Leaving Girls Exposed to Hip-Hop's Sins
Awa Nur, 18, loves rap music's seductive rhythms and irresistible beats.
So why does hip-hop scare the hell out of her?
The Herndon High school senior recounts picking up her little brother, Abdi, after a seventh-grade school dance. She was appalled that many of his 12-year-old female classmates were dressed -- or undressed -- like grown women.
"They were scandalous ," Awa says of seventh- and eighth-graders in "skirts that barely covered their butt cheeks." Younger and younger girls, she says, "are moving faster and faster to become sex symbols."
Pushing them is the music she loves: hip-hop. Forget Britney. In Awa's neighborhood, "Girls are much more influenced by Lil' Kim."
Her fears remind me of a "Rock the Vote" summit last year in which hip-hop celebrities exhorted young people to vote. Most impressive was Roc-A-Fella Records's insightful former co-chief Damon Dash, who tenderly cradled his beautiful, preschool-aged daughter on his lap.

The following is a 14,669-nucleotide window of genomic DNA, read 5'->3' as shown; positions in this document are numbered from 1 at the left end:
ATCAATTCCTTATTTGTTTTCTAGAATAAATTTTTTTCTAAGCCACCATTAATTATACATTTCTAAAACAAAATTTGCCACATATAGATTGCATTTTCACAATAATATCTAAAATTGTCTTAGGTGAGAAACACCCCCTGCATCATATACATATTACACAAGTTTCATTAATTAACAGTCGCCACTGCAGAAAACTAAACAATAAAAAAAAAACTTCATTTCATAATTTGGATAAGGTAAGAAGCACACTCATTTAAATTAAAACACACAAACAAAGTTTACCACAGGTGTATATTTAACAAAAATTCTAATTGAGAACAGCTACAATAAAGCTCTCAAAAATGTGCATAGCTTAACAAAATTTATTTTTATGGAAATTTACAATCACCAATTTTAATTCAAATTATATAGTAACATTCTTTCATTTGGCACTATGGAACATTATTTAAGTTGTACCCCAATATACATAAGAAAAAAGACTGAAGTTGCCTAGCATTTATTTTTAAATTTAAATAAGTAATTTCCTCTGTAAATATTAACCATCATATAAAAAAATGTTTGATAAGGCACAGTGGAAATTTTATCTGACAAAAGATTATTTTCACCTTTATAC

Standing to answer a question, Dash lowered his doll-like daughter to the floor. Instinctively, he did what protective dads everywhere do:
Adjusted her dress to make sure it covered her underpants.
The gesture spoke volumes: One of hip-hop's most powerful employers, the producer of endless footage of near-naked video gyrators, feels that female modesty matters. Clearly, Dash felt at least one young lady deserves protecting: his.
I loved it.
But what of the millions of little girls -- like many of the 60-plus percent of black girls whose mommies are unmarried -- whose daddies cannot or won't protect them?
Many Americans like me -- middle-class, busy, eternally distracted -- would rather not think about such girls. Sadly, one who was devoted to them just left us: C. Delores Tucker, who died Oct. 2. Among the first to publicly decry rap's misogyny, Tucker received death threats for her concern.